Technically, this movie opened last week, but only on 4 screens.  This week marks the first expansion into places where average people might actually have a chance to see it.  I saw it at a screening and … I think it is a damn shame that I’ve seen some outlets compare this film to Juno.  It sets the absolute wrong expectations since Away We Go is nothing like Juno.  What Away We Go is about is a couple (I don’t want to say ‘young’ because they are 34) who are about to have a baby and had moved to be close to his parents.  But his parents have decided to move to Antwerp, so now they are looking for other family and friends to live near.  Conveniently, both of them have jobs that are not location based, so off they go in search of a new place to raise their forthcoming child.  Along the way they encounter four completely different families and learn about the things they want and the things they don’t want.  Its sweet, its funny, and its also sad in places.  Most of all, though, its worth watching.

Bottle Shock

10 out of 13 nots.
for a little comedy, a little drama, and a little wine

Based around the infamous blind wine tasting in 1976 that has come to be known as the Judgement of Paris, this movie follows a British man, Steven Spurrier (played by Alan Rickman), living in Paris as he heads to California to find wines for his tasting.  His intent is to draw notice to himself, his wine shop and his Academie du Vin by having a showdown between French and California wines to celebrate the American Bi-Centennial and France’s involvement in the origin of the American Nation.  He expects the French to win.

But the movie isn’t just about the one man and his wine tasting… it is also about the people of the California vineyards.  Specifically the family of the one vineyards in particular and some of the people around them.

There is nothing really surprising here.  If you know anything about the 1976 wine tasting, you know what happens, but all of the actors here (the aforementioned Alan Rickman, Chris Pine, Bill Pullman, Rachael Taylor and Freddy Rodriguez) put in great performances and make the film an enjoyable journey to the inevitable end.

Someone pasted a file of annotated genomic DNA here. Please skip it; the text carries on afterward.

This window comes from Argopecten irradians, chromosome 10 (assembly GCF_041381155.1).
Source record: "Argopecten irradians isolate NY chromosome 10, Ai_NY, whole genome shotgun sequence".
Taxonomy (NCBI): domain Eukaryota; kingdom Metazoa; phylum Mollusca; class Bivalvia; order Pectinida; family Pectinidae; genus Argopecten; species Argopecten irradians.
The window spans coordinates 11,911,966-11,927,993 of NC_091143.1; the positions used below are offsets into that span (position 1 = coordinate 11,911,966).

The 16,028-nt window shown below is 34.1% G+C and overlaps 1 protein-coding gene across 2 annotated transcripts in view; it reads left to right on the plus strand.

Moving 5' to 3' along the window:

It is not for everyone, to be sure, but I liked it.  It may be hard to find at the theater though, as it is only opening in limited release.

Hellboy II: The Golden Army

9 out of 13 nots.
for being good, but not being the Hellboy that I wanted to see

I am sure that there will be many reviews for Hellboy II that are positively glowing.  They will remark that Guillermo del Toro has crafted a work of art.  Others will mention how funny it is.  And none of them are wrong.  Hellboy II is funny, and it is a work of art.  However, it is also a very weak story masked in humor and style.

I like del Toro’s style.  I thought Pan’s Labyrinth was great.  I even liked Blade II.  And I loved the first Hellboy movie.  If I were to base my review of this film entirely on the visual style, I’d be giving it an 11 or a 12.  Its beautiful, even stunning in places.  And the movie is funny.  There are some parts of the movie that are absolutely hilarious, and if this review were based entirely on the funny bits and it was a comedy, I’d probably be giving it at least a 10.  However, the comedy of the film becomes a distraction if you happen to notice how weak the underlying tale being told is, and style is never something I have preferred over substance.

If you enjoyed Hellboy for the occult bits, you might want to skip Hellboy II because the occult is almost absent here.  If you enjoyed Hellboy for the dark and ominous tone, you might want to skip Hellboy II because this movie is bright and sunny by comparison.

In the end, though, Hellboy II: The Golden Army is still a good movie.  Better than a lot of films that make it to the screen, and continues the trend of good comic book movies making it to the screen this year that looks like is going to continue right through Christmas and beyond.  Its a good movie that just wasn’t as good as I had hoped, and not as good as its predecessor.